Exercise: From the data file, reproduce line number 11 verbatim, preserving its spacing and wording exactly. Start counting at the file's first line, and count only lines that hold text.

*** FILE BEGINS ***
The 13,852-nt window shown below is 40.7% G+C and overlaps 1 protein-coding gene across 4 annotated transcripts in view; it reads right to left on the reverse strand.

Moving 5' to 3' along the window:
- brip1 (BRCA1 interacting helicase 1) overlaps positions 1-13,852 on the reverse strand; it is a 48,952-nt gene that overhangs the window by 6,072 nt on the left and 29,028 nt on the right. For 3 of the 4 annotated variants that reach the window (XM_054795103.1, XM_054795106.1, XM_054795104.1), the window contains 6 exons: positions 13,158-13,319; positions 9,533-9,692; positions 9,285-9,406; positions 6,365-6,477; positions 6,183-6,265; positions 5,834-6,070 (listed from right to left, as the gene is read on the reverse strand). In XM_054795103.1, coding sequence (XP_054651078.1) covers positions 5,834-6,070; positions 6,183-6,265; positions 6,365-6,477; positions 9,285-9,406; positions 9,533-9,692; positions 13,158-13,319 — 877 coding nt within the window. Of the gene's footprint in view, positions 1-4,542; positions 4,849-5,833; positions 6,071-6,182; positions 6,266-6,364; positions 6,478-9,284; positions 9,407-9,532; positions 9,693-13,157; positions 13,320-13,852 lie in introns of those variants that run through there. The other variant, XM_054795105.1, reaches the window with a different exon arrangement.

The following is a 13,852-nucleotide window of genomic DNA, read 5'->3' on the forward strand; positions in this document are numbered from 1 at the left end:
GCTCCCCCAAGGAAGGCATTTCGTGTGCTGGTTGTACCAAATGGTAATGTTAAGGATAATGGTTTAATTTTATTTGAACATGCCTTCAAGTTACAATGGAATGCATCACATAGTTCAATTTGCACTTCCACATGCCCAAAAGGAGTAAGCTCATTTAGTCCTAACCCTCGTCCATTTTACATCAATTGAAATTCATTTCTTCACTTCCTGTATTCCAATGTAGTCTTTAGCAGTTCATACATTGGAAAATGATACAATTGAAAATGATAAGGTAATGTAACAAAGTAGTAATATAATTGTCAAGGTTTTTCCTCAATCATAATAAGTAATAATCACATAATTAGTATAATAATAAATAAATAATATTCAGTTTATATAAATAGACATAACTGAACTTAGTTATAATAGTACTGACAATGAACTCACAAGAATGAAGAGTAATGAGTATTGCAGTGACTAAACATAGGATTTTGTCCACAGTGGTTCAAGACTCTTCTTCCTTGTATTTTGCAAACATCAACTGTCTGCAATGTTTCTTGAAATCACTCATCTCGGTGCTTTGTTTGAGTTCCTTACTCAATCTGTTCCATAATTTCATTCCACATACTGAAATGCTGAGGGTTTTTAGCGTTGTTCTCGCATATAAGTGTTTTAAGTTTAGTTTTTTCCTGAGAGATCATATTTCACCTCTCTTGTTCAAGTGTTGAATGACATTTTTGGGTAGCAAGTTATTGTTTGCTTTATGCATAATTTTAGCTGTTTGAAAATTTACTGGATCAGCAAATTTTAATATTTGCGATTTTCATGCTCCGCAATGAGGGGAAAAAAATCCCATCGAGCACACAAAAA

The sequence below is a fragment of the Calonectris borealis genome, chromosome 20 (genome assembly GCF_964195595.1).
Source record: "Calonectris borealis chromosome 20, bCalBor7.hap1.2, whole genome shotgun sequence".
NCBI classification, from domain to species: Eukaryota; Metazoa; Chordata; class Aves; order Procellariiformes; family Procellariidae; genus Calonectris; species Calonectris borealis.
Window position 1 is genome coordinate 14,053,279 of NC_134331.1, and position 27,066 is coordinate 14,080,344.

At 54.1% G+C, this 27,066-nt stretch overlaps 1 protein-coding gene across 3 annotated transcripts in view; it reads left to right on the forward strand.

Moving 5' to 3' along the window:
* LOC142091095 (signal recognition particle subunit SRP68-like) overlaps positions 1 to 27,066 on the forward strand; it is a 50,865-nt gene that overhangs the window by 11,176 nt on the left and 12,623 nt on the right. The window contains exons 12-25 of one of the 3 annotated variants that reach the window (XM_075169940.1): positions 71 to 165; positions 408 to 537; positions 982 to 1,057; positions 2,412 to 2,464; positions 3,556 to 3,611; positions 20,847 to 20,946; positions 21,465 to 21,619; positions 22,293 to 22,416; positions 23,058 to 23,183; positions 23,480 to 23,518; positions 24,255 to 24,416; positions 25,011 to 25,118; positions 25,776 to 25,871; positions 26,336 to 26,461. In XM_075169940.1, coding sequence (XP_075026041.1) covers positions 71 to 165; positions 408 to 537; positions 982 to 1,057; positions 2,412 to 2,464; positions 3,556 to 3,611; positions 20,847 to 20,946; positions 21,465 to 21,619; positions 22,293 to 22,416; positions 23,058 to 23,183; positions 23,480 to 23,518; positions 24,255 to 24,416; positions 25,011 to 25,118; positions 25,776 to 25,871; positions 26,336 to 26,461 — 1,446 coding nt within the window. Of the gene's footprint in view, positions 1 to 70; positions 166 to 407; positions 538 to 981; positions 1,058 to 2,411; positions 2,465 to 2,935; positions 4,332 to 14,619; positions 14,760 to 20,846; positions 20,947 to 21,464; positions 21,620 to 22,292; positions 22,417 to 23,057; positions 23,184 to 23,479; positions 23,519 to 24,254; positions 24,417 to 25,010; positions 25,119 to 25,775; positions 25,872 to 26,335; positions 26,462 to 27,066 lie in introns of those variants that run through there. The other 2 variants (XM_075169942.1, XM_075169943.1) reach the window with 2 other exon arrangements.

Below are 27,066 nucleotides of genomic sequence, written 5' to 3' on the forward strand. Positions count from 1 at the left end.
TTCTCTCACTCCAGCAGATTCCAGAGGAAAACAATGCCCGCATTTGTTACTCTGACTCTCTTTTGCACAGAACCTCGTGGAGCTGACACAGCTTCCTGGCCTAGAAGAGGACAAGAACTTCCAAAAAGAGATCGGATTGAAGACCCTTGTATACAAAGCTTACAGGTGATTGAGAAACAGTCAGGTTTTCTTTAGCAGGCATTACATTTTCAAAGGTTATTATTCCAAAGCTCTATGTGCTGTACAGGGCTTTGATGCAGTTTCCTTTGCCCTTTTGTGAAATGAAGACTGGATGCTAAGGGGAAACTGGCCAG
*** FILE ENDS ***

Moving 5' to 3' along the window: